Hospitals are dangerous places to go
Why: That’s where all the nasty diseases go
Lots of people go to hospital and don’t come out alive
Why: They were very ill. Poor process. Poor / incorrect patient information
CIOs kill more patients than surgeons
Why: Inconsistent or incomplete patient data and drug contra indications
Poorly integrated health care IT systems harm or kill more patients every year than do medications and medical devices.” Asif Ahma, CIO, Duke University Health System
Improving processes in hospitals so patients (customers) spend less time there saves cost but also it gets them away from the dangerous diseases that circulate hospitals so patients don’t catch secondary infections which entends their stay and the hospital’s costs even further.
Why is it so difficult to get process improvement driven through? Maybe it is because certain individuals (ie surgeons) consider themselves above process. They are artists. Their skills and intuition which gained over years of practice save lives. What they do cannot be written down as mere procedures…..
I completely agree but that is not true of many, many areas of a hospital. One area where Nimbus has had success is in the private sector with Nuffield Hospitals and in the back office as you can see this video at the NHS Information Centre
The concept of Integrated Care Pathways (ICP) has been around for some time but often have too narrow a scope; an ICP for Dementia. For a number of years Jenny Gray at VentureTC has been a huge proponent of ICPs and using a structured way of documenting and delivering them. Currently it seems to be ad-hoc, on paper and inconsistent from organisation to organisation. Surely this is one area where collaboration could work wonders?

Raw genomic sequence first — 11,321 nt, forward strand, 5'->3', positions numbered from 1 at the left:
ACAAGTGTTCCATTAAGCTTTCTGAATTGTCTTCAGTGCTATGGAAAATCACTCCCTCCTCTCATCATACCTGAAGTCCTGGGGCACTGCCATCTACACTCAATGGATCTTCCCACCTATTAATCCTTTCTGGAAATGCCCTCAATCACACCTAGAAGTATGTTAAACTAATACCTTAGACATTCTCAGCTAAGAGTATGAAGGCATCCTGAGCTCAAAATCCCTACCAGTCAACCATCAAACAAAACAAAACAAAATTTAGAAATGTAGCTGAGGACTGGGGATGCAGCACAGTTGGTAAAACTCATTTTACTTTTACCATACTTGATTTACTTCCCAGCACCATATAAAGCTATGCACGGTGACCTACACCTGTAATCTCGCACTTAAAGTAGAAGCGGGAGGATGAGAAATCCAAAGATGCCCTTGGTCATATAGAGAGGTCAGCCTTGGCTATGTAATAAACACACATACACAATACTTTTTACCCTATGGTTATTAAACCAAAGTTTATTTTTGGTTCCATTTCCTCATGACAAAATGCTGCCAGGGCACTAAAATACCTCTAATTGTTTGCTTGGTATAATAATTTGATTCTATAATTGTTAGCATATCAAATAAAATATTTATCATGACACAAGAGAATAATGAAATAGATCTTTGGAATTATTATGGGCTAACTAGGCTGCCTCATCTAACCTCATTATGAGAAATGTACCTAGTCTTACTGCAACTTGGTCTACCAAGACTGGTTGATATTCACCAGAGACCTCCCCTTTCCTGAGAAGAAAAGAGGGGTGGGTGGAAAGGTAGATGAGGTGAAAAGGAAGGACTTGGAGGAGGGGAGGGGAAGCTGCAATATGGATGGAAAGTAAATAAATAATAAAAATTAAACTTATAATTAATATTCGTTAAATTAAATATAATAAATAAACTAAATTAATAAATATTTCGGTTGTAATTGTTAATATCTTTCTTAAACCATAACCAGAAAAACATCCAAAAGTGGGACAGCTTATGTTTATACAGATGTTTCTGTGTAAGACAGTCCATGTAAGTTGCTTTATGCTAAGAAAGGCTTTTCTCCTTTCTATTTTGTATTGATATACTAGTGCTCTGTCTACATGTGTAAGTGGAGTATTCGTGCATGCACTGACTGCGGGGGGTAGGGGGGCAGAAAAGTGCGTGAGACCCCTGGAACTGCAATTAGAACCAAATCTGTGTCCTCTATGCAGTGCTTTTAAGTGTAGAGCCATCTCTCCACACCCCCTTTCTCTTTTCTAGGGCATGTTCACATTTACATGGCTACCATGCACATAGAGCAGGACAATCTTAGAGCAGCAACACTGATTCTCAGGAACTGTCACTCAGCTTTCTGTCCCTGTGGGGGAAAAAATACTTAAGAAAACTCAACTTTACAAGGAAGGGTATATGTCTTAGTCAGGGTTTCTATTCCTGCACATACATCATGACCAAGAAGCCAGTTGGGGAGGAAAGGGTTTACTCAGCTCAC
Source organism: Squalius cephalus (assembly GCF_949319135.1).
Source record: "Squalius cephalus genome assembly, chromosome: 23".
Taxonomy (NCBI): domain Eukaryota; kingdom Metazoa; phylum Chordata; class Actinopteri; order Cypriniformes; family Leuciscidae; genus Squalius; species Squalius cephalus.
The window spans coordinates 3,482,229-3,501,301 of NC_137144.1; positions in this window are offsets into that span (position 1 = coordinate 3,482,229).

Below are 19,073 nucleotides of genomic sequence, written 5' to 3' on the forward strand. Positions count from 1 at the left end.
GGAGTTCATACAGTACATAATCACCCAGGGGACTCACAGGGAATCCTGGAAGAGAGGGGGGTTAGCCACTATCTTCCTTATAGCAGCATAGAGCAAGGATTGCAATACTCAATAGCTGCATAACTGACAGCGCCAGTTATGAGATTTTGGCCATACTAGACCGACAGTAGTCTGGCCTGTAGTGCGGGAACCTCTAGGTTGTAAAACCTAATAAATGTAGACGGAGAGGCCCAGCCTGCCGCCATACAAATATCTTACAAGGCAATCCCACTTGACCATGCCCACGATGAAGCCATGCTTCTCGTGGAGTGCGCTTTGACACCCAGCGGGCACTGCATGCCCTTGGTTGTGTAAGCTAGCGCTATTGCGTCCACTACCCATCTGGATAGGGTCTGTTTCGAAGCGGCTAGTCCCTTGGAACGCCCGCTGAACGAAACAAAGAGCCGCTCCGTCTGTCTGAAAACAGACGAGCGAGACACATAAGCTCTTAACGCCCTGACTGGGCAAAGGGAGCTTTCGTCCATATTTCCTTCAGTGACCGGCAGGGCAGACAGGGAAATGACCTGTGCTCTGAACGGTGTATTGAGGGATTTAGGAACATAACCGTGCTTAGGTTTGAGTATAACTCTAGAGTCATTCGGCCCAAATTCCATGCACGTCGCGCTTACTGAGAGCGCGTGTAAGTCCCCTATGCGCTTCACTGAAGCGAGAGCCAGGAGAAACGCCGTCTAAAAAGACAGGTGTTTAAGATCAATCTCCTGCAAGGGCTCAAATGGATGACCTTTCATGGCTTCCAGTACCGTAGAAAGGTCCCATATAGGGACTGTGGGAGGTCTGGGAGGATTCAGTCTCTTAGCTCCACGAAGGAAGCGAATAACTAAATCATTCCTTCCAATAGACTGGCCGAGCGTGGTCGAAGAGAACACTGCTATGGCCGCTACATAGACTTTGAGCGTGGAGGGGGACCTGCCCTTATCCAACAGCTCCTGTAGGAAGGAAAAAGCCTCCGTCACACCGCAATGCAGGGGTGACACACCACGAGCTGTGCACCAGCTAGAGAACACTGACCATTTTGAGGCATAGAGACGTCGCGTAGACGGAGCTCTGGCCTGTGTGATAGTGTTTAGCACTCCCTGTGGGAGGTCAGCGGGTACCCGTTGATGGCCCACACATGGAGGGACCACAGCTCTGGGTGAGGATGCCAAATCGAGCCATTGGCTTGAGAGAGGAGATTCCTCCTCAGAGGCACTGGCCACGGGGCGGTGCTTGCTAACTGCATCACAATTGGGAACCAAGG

Certainly Nimbus Control can support ICPs at whatever level of scope they are implemented – and even a nationwide library so that true collaboration can blossom. It is even relevant now with the concept of hospital staff walking around with wirelessly connected tablets. But until we see a compelling demand to document and communicate processes, on a par with the fear instilled into drug companies by the FDA or the banks cowering under the threat of the FSA, I believe nothing will change.
And that is a tragedy. Not just for the millions thrown away in wasted money, but for those who lose loved ones unnecessarily.